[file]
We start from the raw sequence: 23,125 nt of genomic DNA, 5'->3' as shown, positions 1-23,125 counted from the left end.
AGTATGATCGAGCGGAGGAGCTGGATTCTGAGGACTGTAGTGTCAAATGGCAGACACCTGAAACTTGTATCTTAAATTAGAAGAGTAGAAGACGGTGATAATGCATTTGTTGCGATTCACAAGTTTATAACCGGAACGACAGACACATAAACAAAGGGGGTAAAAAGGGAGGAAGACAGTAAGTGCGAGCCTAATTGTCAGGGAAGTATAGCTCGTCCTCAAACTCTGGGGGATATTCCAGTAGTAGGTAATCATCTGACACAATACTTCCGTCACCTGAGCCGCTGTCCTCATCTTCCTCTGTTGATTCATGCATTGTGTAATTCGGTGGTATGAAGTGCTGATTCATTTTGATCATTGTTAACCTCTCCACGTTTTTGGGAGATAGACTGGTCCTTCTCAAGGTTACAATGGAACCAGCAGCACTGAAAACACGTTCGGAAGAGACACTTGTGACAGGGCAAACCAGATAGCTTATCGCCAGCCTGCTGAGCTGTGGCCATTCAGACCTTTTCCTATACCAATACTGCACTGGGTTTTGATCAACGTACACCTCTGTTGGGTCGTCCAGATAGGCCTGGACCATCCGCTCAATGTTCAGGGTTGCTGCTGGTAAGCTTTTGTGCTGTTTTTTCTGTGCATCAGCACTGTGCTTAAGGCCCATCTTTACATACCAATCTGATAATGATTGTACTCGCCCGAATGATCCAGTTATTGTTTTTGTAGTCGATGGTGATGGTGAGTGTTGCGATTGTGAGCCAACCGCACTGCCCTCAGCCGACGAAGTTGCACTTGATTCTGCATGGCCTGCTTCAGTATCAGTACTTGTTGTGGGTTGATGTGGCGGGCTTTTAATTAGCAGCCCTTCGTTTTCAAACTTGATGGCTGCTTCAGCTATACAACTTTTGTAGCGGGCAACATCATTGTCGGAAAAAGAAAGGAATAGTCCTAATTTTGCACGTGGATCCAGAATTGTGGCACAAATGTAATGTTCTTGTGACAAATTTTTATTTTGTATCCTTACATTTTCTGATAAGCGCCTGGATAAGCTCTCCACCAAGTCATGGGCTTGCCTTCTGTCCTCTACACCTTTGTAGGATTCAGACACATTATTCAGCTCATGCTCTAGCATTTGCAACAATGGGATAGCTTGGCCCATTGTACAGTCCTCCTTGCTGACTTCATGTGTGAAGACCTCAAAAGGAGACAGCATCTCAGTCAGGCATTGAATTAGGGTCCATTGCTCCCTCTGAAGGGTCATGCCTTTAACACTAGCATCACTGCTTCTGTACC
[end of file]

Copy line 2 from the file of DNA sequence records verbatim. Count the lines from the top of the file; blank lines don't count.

AGTATGATCGAGCGGAGGAGCTGGATTCTGAGGACTGTAGTGTCAAATGGCAGACACCTGAAACTTGTATCTTAAATTAGAAGAGTAGAAGACGGTGATAATGCATTTGTTGCGATTCACAAGTTTATAACCGGAACGACAGACACATAAACAAAGGGGGTAAAAAGGGAGGAAGACAGTAAGTGCGAGCCTAATTGTCAGGGAAGTATAGCTCGTCCTCAAACTCTGGGGGATATTCCAGTAGTAGGTAATCATCTGACACAATACTTCCGTCACCTGAGCCGCTGTCCTCATCTTCCTCTGTTGATTCATGCATTGTGTAATTCGGTGGTATGAAGTGCTGATTCATTTTGATCATTGTTAACCTCTCCACGTTTTTGGGAGATAGACTGGTCCTTCTCAAGGTTACAATGGAACCAGCAGCACTGAAAACACGTTCGGAAGAGACACTTGTGACAGGGCAAACCAGATAGCTTATCGCCAGCCTGCTGAGCTGTGGCCATTCAGACCTTTTCCTATACCAATACTGCACTGGGTTTTGATCAACGTACACCTCTGTTGGGTCGTCCAGATAGGCCTGGACCATCCGCTCAATGTTCAGGGTTGCTGCTGGTAAGCTTTTGTGCTGTTTTTTCTGTGCATCAGCACTGTGCTTAAGGCCCATCTTTACATACCAATCTGATAATGATTGTACTCGCCCGAATGATCCAGTTATTGTTTTTGTAGTCGATGGTGATGGTGAGTGTTGCGATTGTGAGCCAACCGCACTGCCCTCAGCCGACGAAGTTGCACTTGATTCTGCATGGCCTGCTTCAGTATCAGTACTTGTTGTGGGTTGATGTGGCGGGCTTTTAATTAGCAGCCCTTCGTTTTCAAACTTGATGGCTGCTTCAGCTATACAACTTTTGTAGCGGGCAACATCATTGTCGGAAAAAGAAAGGAATAGTCCTAATTTTGCACGTGGATCCAGAATTGTGGCACAAATGTAATGTTCTTGTGACAAATTTTTATTTTGTATCCTTACATTTTCTGATAAGCGCCTGGATAAGCTCTCCACCAAGTCATGGGCTTGCCTTCTGTCCTCTACACCTTTGTAGGATTCAGACACATTATTCAGCTCATGCTCTAGCATTTGCAACAATGGGATAGCTTGGCCCATTGTACAGTCCTCCTTGCTGACTTCATGTGTGAAGACCTCAAAAGGAGACAGCATCTCAGTCAGGCATTGAATTAGGGTCCATTGCTCCCTCTGAAGGGTCATGCCTTTAACACTAGCATCACTGCTTCTGTACC